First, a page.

In his book, “Blind: A Memoir” Belo Miguel Cipriani recalls the harrowing night in 2007 when he lost his sight. He was 26 years old at the time. A group of childhood friends attacked him, seemingly for no reason. They beat him and kicked him repeatedly and mercilessly. One of those kicks destroyed his eyes.

It wasn't a gay bashing. Amazingly, Cipriani's attackers were gay. The reason for the attack remains vague, but it appears these former friends were offended that he had chosen going to school over spending more time with them.

The book recounts the deep depression, which followed, failed surgical attempts to save his sight, and Cipriani's deeply spiritual journey toward forgiveness and his life today as a happy, productive (albeit blind) gay man.

Cipriani wears many hats. He spoke to SFGN about his activities, the most recent of which is an educational video about himself and his beloved guide dog.

Can you recount the night of your attack?

At 26, I was assaulted by a group of gay men in San Francisco's Castro District. These guys were at one point my best friends growing up. They were a group of gay boys I met when I first came out in San Jose. We were like brothers but had drifted over time. When I stumbled upon them in the city that night, I was happy to see them. They greeted me with insults and instantly jumped me.

How did you feel emotionally after this? Was there ever a chance your sight could have been saved?

Although I had many eye surgeries, they all failed and I was left blind. The initial shock lasted a few days. Then, I became seriously depressed. It took a few months for me to work through my depression but eventually I was rehabilitated. I credit my family for my recovery, in particular my mom. She moved into my condo and didn't just help me learn to be blind, she helped me heal emotionally. She never told me it would be OK. She told me that blindness would be hard but not impossible to manage. She also said that blindness would bring people into my life I otherwise would never have met. She was right!

Tell us where you’re from?

I was born in Guatemala City to Brazilian parents. At three months of age, my parents left Guatemala for jobs with the Red Cross in Mexico. After living in Mexico for four years, my parents decided to relocate to San Jose, Cali.

Were they accepting of your sexuality?

I came out to my family as a teen and they were very accepting. My mom attended a few PFLAG meetings and took me to the local gay center. She allowed me to date, have boyfriends and let my gay friends hang out at our home. I feel like I became closer to my four sisters after I came out. If anything, coming out at 16 was the best thing for me. I no longer had to pretend or act. I was embraced fully for who I was. 

Is there a chance your sight could still be restored through surgery?

My cause of blindness is retinal damage and currently there is no medical way to fix it. If a magical cure was to appear tomorrow, I would not take it. I have accepted my blindness just as I have accepted getting older. I am very happy being a blind man and I think it serves as a filter. The quality of men I date and new friends I meet has definitely improved since I lost my sight. I no longer have flaky or selfish friends. All the people in my life are kind-hearted.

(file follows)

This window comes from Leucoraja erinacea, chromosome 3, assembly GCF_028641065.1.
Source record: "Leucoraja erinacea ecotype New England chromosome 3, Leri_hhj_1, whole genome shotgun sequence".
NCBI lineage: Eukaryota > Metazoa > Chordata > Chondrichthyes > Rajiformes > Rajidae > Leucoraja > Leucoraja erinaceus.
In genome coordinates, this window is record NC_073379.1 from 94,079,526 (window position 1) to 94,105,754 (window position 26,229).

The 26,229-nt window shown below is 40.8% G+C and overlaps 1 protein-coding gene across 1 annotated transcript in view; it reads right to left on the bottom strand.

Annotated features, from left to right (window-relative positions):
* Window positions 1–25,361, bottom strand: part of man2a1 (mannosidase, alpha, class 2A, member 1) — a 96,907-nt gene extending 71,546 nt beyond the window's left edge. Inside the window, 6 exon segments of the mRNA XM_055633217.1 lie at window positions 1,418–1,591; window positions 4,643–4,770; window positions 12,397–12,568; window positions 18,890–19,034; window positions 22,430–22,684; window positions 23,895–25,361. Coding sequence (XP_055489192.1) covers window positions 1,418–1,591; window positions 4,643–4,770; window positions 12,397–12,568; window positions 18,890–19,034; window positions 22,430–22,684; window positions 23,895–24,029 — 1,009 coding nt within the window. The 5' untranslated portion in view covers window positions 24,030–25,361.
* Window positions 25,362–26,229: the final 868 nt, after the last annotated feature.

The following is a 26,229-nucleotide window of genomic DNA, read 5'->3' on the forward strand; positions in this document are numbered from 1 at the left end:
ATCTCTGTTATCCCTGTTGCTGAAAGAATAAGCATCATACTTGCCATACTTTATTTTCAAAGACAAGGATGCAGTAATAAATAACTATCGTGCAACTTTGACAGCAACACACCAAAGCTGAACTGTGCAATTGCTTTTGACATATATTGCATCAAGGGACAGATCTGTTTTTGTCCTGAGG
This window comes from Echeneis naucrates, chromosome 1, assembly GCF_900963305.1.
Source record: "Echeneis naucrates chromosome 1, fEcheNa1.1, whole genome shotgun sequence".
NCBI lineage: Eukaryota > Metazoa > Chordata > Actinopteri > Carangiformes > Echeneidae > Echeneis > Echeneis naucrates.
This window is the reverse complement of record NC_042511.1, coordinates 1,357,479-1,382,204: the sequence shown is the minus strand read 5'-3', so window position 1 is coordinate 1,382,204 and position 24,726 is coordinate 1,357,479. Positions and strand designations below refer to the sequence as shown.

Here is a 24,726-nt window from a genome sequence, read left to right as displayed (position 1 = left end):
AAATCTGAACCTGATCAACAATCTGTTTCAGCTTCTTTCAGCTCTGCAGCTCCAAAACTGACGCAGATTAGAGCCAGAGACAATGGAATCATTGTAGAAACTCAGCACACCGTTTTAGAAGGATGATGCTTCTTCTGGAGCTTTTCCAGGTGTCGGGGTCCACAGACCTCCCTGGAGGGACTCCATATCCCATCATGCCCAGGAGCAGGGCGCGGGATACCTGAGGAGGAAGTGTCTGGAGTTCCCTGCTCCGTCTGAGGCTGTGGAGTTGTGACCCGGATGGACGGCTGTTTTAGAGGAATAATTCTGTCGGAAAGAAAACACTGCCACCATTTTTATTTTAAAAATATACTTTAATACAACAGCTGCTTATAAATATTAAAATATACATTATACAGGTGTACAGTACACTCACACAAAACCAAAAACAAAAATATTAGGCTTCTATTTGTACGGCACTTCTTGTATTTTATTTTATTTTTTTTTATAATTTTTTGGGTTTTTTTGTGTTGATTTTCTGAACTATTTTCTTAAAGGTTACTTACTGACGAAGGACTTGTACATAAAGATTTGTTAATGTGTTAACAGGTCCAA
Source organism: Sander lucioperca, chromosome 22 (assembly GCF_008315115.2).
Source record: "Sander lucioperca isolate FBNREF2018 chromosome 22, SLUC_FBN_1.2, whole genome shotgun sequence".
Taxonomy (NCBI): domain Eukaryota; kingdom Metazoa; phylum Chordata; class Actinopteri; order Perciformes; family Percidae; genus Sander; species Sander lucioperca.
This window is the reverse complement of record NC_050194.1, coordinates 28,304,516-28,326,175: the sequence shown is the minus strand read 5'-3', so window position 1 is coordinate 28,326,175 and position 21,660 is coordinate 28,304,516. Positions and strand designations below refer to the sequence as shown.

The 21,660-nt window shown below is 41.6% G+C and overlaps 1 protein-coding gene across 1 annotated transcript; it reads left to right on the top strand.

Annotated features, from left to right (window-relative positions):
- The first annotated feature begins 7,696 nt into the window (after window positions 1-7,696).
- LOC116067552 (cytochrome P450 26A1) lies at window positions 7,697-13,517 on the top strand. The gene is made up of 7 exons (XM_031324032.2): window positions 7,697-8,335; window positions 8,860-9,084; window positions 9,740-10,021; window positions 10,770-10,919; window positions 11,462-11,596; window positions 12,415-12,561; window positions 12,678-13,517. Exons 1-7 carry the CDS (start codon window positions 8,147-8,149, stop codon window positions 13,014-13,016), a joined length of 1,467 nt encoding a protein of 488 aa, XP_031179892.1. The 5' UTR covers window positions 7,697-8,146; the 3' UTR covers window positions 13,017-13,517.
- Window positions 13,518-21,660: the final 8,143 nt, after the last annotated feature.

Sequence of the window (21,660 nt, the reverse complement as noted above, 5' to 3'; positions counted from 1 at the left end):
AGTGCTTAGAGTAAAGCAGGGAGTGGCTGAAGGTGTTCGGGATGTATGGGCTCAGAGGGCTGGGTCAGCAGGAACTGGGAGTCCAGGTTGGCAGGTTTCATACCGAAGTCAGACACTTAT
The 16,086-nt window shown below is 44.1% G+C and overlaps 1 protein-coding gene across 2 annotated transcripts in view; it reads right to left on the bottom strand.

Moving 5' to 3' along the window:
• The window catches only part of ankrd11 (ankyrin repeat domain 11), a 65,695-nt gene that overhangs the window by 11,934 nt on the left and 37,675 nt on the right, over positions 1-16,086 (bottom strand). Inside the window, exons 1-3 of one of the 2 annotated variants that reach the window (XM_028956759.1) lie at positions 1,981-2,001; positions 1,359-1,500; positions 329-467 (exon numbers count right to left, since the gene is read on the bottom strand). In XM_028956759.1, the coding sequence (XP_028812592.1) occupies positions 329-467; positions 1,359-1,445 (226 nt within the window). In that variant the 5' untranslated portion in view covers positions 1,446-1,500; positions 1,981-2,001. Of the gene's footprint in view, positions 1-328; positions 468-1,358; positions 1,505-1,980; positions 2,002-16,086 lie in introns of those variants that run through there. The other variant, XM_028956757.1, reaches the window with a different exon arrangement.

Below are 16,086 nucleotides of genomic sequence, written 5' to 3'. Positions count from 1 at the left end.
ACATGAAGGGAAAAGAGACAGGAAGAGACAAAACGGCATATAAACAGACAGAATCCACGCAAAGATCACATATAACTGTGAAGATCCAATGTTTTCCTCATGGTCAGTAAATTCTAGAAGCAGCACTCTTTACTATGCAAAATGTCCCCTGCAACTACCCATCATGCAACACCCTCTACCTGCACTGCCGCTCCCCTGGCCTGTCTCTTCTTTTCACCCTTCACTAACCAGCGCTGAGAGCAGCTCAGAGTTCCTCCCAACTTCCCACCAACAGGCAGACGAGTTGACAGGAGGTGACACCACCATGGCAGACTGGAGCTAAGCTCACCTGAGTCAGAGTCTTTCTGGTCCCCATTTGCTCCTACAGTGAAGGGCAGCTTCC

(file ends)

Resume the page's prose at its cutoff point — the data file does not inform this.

Tell us how your book “Blind: A Memoir” came to be.

After being rehabilitated, learning braille, adaptive technology and receiving my first guide dog, I went to graduate school for my writing degree. I was tired of the inaccurate portrayals of the blind in books and movies and wanted to do something about it. I think writing became a sort of therapy for me.

I think one of the attributes to my positive attitude is that I poured all my feelings, both good and bad, onto the page. When I finished my memoir, I began to feel free. On the day my book was published, I forgave my attackers.

The book has made several high school and college reading lists. It also landed me a guest lectureship at Yale and my current appointment as writer-in-residence at Holy Names University in Oakland, Cali. My next book will be a novel and it's about dreams.

I'm a full time writer but I also make time for other projects I am passionate about. I do stand-up comedy and blog for business publications. I also train Capoeira and am the highest belted Capoeira player in the U.S.

Is it difficult navigating the gay dating scene without sight?

When I was sighted, I was the hunter. The one who always made the first move. As a blind person, that’s changed. Dating is not easier or harder, just different. I don't do online dating and tend to rely on meeting men at social events. My ex-boyfriend is a model. I met him at the supermarket. He began to help me get my groceries, and I didn't realize he wasn’t a clerk, until a clerk offered us assistance. He admitted to just being a patron and we both broke into bashful laughs. At the cash register he asked for my phone number.

Can you talk about your work with Guide Dogs For the Blind?

I am their spokesman and featured in their new documentary. The short film tells my story and explains all of the different services the agency offers to blind people at no charge. Guide Dogs For the Blind is the largest guide dog school in the country, yet they receive no government funding.

What are misconceptions about blind people in the LGBT community?

What many people forget is that disabled individuals make up the largest minority group in the country. They come in all sizes, even from the LGBT community. I feel that disabled people are not always included in gay movies or advertisements. In fact, many people are not aware that there is a big number of disabled gay men and lesbians.

Belo Cipriani encourages feedback and is happy to answer questions. Visit www.belocipriani.com for more information. Also please check out BPI: Blind Pride International @ www.blindlgbtpride.org